This was a very constructive, very good meeting

OPEC Bulletin Commentary July-August 2011

The immediate build-up to the meeting may not have been an easy one. But its outcome was a reaffirmation of the commitment of the participants to sound, constructive dialogue.

This was the general verdict on the Eighth Ministerial Meeting of the EU-OPEC Energy Dialogue, held in Vienna on June 27.

The sudden announcement made by the International Energy Agency just four days before - to release 60 million barrels of oil to the international oil market in the coming month from its members' emergency stocks - was still fresh in everyone's minds as the meeting began. Indeed, this was the first formal meeting between leading representatives of each group since the announcement, in the context of about two-thirds of the EU's members also being IEA members. For its part, the EU drew attention to OPEC's not reaching a production agreement at its 159th Conference on June 8.

All this was set against the backdrop of a difficult first half of the year for the oil market, which had seen a general upward surge in prices amid excessive volatility and speculation, despite supply and demand fundamentals remaining sound throughout.

Overall, this has so far been a difficult year for the energy industry, which has been affected by a rise in political tensions in some key producing regions, some acute natural disasters, particularly the epoch-changing events in Japan, and continued economic doubt and turmoil, especially with regard to the industrialised world's emergence from global recession and its return to sustained recovery.

"We now have the unique opportunity to show that our dialogue has the capability to face those challenges as partners, joined by mutual respect and trust," the European Commissioner for Energy, Günther Oettinger, told the meeting.

While the two delegations clarified their views about the present situation and their recent actions, they were at the same time intent on developing and strengthening the energy dialogue, which has already achieved much success since its establishment in 2005. The energy dialogue has already examined such key topical issues as the effects of the global financial crisis on the oil sector, the impact of financial markets on oil price volatility, energy policies, biofuels and their impact on the refining sector, and energy technologies, including carbon capture and storage. Moreover, the benefits have been felt not just by the EU and OPEC, but also by the global energy community as a whole.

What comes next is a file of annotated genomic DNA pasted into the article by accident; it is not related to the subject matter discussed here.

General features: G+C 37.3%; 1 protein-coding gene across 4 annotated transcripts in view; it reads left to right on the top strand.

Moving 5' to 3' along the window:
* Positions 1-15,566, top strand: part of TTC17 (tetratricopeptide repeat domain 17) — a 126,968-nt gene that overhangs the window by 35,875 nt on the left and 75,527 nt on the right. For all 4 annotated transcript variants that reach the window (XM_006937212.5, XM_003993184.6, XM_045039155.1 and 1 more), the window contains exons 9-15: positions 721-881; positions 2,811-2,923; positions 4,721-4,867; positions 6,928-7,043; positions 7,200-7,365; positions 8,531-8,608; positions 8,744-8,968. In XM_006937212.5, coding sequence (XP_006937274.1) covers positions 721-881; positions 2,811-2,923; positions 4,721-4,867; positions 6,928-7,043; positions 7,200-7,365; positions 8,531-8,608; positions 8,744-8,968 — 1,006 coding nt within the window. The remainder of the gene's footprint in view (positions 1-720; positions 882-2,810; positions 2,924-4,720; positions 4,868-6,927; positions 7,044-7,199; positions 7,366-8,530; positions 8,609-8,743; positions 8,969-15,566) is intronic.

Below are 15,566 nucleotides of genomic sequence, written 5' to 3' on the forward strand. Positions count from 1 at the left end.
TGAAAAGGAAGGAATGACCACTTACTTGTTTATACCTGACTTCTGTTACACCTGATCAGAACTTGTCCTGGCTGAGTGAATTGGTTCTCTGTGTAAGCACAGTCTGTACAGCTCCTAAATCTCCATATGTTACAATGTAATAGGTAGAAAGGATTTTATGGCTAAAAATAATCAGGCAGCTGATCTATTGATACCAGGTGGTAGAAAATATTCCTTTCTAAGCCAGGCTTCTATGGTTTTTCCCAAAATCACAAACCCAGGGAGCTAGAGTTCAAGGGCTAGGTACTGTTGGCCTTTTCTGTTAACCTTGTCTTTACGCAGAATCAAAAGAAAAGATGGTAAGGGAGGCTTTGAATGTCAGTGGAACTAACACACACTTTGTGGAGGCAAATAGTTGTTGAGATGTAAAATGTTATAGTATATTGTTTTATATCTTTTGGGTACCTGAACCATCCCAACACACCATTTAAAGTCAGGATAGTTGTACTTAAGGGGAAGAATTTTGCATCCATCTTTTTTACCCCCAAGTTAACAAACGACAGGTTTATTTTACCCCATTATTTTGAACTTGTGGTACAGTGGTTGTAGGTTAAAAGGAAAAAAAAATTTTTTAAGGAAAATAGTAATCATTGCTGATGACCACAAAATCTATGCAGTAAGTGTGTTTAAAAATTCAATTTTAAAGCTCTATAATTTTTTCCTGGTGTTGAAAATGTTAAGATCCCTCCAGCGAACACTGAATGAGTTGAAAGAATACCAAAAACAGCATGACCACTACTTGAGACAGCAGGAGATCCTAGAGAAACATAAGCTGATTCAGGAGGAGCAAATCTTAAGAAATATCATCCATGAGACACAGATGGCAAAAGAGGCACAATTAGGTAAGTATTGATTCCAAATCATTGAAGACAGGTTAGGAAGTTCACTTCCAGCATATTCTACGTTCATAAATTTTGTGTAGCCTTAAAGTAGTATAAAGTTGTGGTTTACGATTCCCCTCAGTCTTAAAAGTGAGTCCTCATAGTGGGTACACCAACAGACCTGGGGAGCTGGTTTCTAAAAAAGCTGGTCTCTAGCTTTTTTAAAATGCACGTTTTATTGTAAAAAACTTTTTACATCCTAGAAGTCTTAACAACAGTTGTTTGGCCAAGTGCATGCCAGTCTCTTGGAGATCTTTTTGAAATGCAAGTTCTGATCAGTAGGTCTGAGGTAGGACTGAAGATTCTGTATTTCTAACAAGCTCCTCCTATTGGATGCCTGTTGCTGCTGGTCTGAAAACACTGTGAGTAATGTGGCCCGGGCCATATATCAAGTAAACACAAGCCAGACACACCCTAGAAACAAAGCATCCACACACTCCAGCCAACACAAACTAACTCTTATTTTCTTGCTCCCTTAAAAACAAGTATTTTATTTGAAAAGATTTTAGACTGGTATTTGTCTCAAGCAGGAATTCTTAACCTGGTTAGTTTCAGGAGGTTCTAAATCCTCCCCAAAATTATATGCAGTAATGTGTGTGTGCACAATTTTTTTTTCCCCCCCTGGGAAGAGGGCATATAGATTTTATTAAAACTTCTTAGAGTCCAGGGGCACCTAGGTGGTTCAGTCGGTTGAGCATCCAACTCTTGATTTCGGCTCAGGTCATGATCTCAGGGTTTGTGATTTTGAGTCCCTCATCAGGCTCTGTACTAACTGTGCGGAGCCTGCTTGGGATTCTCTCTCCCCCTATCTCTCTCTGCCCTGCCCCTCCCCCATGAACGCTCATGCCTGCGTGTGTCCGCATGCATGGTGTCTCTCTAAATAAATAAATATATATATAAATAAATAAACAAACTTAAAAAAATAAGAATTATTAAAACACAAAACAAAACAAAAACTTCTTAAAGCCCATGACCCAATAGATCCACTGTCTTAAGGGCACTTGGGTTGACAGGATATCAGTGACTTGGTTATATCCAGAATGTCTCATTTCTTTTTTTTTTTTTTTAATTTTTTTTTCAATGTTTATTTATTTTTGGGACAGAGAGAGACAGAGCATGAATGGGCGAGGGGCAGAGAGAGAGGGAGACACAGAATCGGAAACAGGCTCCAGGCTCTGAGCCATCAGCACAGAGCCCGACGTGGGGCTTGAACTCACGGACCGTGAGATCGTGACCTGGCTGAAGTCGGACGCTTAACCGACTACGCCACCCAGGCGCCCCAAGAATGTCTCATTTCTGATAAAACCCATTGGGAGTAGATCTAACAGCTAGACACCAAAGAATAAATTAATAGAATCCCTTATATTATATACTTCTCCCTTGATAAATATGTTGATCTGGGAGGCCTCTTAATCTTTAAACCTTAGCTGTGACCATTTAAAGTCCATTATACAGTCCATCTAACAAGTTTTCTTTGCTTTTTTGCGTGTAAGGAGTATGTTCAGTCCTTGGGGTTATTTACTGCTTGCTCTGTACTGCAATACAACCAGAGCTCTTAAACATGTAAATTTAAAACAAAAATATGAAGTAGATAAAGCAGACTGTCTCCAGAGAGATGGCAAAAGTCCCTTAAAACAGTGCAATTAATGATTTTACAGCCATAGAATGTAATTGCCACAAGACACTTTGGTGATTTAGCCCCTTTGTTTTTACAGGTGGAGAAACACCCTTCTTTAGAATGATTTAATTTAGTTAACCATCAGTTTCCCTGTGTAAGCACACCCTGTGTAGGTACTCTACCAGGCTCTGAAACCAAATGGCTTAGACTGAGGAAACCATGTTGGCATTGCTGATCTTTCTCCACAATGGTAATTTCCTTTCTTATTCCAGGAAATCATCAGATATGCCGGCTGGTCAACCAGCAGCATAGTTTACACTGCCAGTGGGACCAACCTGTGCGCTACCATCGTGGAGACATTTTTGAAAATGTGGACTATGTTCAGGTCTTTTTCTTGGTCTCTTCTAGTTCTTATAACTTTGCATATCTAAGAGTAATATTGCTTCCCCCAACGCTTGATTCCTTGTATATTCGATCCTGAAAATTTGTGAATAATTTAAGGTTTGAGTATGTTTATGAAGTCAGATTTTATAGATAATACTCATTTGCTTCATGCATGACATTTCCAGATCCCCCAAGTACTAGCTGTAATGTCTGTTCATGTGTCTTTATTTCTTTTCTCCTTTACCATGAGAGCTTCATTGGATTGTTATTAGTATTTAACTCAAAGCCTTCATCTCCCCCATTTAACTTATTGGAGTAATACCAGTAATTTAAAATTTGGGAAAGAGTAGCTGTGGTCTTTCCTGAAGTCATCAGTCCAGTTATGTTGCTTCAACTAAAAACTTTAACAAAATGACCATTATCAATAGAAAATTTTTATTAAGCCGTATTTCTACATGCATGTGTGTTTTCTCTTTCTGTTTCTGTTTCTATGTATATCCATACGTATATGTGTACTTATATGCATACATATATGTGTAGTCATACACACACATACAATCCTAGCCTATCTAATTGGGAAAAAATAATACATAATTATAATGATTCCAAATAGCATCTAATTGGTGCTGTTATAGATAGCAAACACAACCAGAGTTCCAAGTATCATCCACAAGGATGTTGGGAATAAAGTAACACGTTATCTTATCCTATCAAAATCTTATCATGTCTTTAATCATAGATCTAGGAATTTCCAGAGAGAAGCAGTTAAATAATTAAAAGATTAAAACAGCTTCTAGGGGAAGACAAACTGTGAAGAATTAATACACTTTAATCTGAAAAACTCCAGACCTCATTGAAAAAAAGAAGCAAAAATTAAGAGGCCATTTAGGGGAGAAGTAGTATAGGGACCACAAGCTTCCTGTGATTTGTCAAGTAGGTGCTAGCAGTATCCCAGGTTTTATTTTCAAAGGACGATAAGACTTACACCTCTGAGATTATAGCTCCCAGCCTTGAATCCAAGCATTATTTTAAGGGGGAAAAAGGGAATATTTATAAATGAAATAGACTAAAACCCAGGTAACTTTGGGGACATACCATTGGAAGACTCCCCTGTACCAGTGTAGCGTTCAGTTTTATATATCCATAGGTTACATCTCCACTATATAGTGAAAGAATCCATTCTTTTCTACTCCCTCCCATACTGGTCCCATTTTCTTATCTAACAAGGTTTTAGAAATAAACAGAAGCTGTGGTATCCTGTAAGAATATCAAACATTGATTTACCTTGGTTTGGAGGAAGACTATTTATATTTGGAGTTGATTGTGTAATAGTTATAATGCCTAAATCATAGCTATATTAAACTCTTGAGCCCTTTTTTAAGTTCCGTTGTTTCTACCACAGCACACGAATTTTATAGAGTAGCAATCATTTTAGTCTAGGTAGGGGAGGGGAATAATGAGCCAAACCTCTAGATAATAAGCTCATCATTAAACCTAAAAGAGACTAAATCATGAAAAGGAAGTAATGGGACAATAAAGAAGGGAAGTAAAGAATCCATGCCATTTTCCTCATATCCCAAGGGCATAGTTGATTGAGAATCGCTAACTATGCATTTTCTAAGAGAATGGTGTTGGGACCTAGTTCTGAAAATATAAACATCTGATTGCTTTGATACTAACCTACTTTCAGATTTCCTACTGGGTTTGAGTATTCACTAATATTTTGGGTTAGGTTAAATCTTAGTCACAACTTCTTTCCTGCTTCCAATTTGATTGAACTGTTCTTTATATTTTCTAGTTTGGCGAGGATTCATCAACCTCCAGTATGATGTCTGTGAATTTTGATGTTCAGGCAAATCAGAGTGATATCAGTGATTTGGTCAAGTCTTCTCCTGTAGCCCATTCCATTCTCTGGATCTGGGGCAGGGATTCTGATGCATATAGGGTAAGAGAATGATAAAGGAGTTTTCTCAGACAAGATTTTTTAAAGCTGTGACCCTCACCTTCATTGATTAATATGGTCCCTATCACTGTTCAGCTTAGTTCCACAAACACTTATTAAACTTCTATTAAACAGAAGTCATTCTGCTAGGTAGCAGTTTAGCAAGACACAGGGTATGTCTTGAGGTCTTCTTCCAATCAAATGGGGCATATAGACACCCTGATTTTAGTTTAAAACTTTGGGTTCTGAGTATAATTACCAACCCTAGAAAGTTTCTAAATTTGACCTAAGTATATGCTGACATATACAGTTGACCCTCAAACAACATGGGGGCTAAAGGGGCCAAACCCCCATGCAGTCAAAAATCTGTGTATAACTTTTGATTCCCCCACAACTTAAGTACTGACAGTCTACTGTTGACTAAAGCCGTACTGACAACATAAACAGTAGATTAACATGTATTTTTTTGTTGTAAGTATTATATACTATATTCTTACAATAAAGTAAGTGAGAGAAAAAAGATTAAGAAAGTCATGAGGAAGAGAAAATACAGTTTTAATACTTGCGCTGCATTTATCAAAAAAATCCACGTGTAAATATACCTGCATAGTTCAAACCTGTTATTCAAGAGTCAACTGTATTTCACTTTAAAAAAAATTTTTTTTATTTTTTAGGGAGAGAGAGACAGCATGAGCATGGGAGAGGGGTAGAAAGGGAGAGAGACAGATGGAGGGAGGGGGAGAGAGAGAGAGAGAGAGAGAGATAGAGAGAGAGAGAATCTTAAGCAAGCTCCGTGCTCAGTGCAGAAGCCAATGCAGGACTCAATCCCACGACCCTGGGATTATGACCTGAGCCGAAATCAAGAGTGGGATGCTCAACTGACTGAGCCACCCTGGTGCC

As OPEC Secretary General, Abdalla Salem El-Badri, pointed out to the meeting, "the EU-OPEC Dialogue is a prime example of constructive cooperation on energy between groups of countries."

He continued: "Both OPEC and the EU have learned much about each other since our dialogue began back in 2005. Its development has allowed us to better understand our energy challenges, identify areas of common ground, discuss our respective viewpoints, develop areas of mutual interest and expand our contacts across various levels of our organizations." He stressed that it was "essential we continue to build on what we have achieved."

Accordingly, this year's Ministerial Meeting continued to deliver the goods. The parties agreed to hold a workshop on technological advances in the road transportation sector, to complete preparations for a joint Energy Technology Centre and to hold a roundtable on oil and gas exploration and production activities.

Looking further into the future, Oettinger told the press conference afterwards that he had invited OPEC to take part as an expert in the EU process to develop a long-term energy road map to 2050, mainly for the decades 2020-30.

With these achievements in place, perhaps the President of the EU Energy Council, Tamás Fellegi, also Hungary's Minister for National Development, best summed up proceedings when he said afterwards: "This was a very constructive, very good meeting."

OPEC Bulletin July-August 2011

Download document